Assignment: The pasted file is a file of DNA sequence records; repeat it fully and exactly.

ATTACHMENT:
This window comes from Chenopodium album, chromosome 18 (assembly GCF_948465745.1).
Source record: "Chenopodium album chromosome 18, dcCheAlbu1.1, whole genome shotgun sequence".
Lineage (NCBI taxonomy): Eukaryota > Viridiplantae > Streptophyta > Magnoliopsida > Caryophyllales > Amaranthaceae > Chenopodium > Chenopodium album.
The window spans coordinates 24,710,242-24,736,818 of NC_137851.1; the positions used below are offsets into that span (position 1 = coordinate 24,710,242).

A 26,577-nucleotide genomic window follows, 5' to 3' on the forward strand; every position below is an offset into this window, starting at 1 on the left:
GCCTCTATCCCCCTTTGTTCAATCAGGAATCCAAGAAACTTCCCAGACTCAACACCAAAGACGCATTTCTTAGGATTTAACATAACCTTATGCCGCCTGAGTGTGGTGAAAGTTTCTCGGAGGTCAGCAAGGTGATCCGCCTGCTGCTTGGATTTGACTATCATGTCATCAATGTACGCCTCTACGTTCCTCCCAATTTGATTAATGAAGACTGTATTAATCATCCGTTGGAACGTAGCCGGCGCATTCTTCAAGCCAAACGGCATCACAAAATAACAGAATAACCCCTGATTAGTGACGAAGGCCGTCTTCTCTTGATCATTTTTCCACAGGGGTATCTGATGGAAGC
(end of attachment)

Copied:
This window comes from Chenopodium album, chromosome 18 (assembly GCF_948465745.1).
Source record: "Chenopodium album chromosome 18, dcCheAlbu1.1, whole genome shotgun sequence".
Lineage (NCBI taxonomy): Eukaryota > Viridiplantae > Streptophyta > Magnoliopsida > Caryophyllales > Amaranthaceae > Chenopodium > Chenopodium album.
The window spans coordinates 24,710,242-24,736,818 of NC_137851.1; the positions used below are offsets into that span (position 1 = coordinate 24,710,242).

A 26,577-nucleotide genomic window follows, 5' to 3' on the forward strand; every position below is an offset into this window, starting at 1 on the left:
GCCTCTATCCCCCTTTGTTCAATCAGGAATCCAAGAAACTTCCCAGACTCAACACCAAAGACGCATTTCTTAGGATTTAACATAACCTTATGCCGCCTGAGTGTGGTGAAAGTTTCTCGGAGGTCAGCAAGGTGATCCGCCTGCTGCTTGGATTTGACTATCATGTCATCAATGTACGCCTCTACGTTCCTCCCAATTTGATTAATGAAGACTGTATTAATCATCCGTTGGAACGTAGCCGGCGCATTCTTCAAGCCAAACGGCATCACAAAATAACAGAATAACCCCTGATTAGTGACGAAGGCCGTCTTCTCTTGATCATTTTTCCACAGGGGTATCTGATGGAAGC